Ronald Moten, left, chief operating officer of Peaceoholics and Jauhar Abraham, its chief executive, plan their appointments in their Anacostia office, on Dec. 18, 2006. (Nikki Kahn/The Washington Post)

The District’s Office of the Attorney General on Thursday announced a $10,000 settlement with Ronald L. Moten, co-founder of the anti-violence youth group Peaceoholics, ending an investigation into allegations of improper use of city funds by the organization.

The settlement resolves a 2013 lawsuit filed by the attorney general against Peaceoholics and its founders, Moten and Jauhar Abraham. The city claimed that the group won grants based on false tax returns and misappropriated city grant money for personal use in 2009 and 2010.

In 2014, a D.C. Superior Court judge ruled that Abraham diverted city funds to buy two SUVs and entered a default judgement against the organization, ordering Abraham to pay $639,000.

Moten, 46, has said he did not manage the group’s finances and that none of the grant funds went to his personal use.

As part of the settlement with the city, Moten agreed to pay $200 a month until he reaches $10,000. Under the terms of the agreement, he does not admit any liability or wrongdoing. Moten is prohibited from serving in any financial management role of any nonprofit organization in the District.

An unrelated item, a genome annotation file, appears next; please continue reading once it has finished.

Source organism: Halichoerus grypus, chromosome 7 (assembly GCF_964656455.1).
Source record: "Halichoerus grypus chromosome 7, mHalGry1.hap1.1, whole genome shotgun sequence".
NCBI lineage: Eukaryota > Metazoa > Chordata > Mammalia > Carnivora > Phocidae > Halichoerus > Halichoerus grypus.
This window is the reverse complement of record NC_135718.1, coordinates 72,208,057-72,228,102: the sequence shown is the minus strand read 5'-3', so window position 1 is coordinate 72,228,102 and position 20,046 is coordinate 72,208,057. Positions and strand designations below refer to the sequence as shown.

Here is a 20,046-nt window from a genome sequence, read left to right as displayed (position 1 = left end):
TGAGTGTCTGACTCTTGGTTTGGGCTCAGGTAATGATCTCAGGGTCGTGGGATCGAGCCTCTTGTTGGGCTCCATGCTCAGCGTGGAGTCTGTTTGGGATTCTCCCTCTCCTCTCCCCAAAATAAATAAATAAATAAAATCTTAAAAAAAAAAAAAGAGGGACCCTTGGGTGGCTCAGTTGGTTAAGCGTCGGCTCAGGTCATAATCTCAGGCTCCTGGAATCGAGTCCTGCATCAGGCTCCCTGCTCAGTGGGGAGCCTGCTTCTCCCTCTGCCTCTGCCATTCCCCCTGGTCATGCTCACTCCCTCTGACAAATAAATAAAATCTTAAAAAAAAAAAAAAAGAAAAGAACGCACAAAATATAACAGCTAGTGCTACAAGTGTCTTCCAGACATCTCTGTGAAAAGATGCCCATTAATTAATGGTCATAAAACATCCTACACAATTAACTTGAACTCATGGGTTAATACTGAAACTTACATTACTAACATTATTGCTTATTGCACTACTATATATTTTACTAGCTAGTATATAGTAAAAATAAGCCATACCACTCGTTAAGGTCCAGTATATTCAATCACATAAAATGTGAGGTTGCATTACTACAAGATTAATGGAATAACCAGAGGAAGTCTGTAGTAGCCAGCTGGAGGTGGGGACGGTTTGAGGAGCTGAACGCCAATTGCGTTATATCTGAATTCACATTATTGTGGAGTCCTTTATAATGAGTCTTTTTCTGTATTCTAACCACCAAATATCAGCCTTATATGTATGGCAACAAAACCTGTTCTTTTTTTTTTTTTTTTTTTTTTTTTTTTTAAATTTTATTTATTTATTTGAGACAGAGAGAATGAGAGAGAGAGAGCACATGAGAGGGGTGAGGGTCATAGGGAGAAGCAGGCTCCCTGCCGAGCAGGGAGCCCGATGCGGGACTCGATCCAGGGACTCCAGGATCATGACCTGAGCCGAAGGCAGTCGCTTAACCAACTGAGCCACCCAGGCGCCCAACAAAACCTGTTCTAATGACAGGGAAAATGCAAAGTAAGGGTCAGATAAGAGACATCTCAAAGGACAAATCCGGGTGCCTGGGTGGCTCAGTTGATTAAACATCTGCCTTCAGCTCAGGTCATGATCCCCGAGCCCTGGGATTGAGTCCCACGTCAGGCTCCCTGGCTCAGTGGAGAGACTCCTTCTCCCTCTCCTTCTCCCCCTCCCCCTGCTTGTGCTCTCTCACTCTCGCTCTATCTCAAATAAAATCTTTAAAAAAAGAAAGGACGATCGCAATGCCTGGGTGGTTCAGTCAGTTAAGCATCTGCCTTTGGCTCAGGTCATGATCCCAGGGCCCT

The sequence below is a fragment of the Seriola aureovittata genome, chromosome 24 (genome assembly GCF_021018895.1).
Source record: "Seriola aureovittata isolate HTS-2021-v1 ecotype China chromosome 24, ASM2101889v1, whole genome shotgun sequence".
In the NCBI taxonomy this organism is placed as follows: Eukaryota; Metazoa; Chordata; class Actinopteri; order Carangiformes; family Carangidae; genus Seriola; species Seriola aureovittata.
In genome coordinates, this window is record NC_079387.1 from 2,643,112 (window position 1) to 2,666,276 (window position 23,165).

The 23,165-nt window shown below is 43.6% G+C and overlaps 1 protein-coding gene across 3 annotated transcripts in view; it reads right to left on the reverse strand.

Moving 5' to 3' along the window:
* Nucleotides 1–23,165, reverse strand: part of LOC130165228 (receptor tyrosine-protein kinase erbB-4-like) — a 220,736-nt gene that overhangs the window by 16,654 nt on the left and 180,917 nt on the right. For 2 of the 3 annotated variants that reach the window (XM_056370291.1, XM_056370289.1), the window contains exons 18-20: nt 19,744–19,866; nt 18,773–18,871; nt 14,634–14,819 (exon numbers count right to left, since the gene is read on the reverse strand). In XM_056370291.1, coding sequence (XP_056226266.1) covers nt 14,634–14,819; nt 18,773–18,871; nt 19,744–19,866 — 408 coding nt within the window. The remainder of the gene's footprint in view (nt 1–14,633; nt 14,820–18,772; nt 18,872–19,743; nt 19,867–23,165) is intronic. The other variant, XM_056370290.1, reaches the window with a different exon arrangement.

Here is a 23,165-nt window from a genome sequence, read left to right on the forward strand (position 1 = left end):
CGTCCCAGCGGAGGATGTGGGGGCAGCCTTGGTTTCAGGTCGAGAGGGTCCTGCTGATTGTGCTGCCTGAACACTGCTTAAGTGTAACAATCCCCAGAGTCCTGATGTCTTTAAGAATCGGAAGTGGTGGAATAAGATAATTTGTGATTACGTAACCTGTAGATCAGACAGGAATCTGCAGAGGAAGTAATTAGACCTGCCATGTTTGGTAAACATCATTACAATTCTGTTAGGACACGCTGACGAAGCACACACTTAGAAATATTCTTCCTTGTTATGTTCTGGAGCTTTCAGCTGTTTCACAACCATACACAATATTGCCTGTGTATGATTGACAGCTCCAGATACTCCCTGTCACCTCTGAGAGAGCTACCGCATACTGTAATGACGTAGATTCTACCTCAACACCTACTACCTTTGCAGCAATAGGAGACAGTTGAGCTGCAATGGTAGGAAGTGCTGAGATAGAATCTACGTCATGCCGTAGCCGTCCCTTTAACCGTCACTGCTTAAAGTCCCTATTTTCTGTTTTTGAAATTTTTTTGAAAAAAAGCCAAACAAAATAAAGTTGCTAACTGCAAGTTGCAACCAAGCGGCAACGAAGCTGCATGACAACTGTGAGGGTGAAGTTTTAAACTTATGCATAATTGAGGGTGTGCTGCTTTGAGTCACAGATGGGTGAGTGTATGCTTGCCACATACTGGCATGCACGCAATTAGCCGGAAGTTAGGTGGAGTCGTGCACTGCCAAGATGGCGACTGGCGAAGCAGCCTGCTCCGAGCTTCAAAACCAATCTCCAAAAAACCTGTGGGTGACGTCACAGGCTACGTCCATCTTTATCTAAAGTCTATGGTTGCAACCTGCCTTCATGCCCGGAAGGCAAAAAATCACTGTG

“Mr. Moten has been a great asset in empowering our community’s youth, and should be able to utilize those skills, especially at a time when our city’s young people could use his talents,” Attorney General Karl A. Racine said in a statement. “We believe we have put sufficient mechanisms in place to ensure what happened at Peaceoholics does not happen again. It’s time for Mr. Moten to be cleared to do what he does best: mentor, guide, advocate and inspire our youth.

Peaceoholics disbanded in 2011. But for nearly 20 years, Moten and the group were on the forefront of efforts to quash violence, meeting with residents and gang members.

In an interview Thursday, Moten called the settlement with the city a “relief” and said he will now be able to focus on working with the city’s youths. He said the past few years have been challenging because of the legal troubles.

“I lost my house, my car, but I kept doing the work hoping that my name would be cleared,” he said.

“If you look at any nonprofit, you will find mistakes. I did the work. But I didn’t manage the money,” said Moten, who was also the organization’s chief operating officer.

“I just want to do what I’ve been doing to uplift the people in the community that needs me the most.”

In recent months, Moten has worked on anti-gang-violence initiatives with the Jack Kemp Foundation and the Contemporary Family Services, he said.

Most recently, Moten was active in the response to separate killings of two 15-year-olds at the Deanwood Metro station in Northeast. Moten helped organize a candlelight vigil on behalf of Davonte Washington, the teen who was fatally shot on March 26. Earlier this week, Moten met with teens to squash any retaliation following the fatal stabbing of John Rufus Evans III on Monday.

“Our youth have lost a whole lot by us not being there. The magnitude of us not being out there is missed,” Moten said.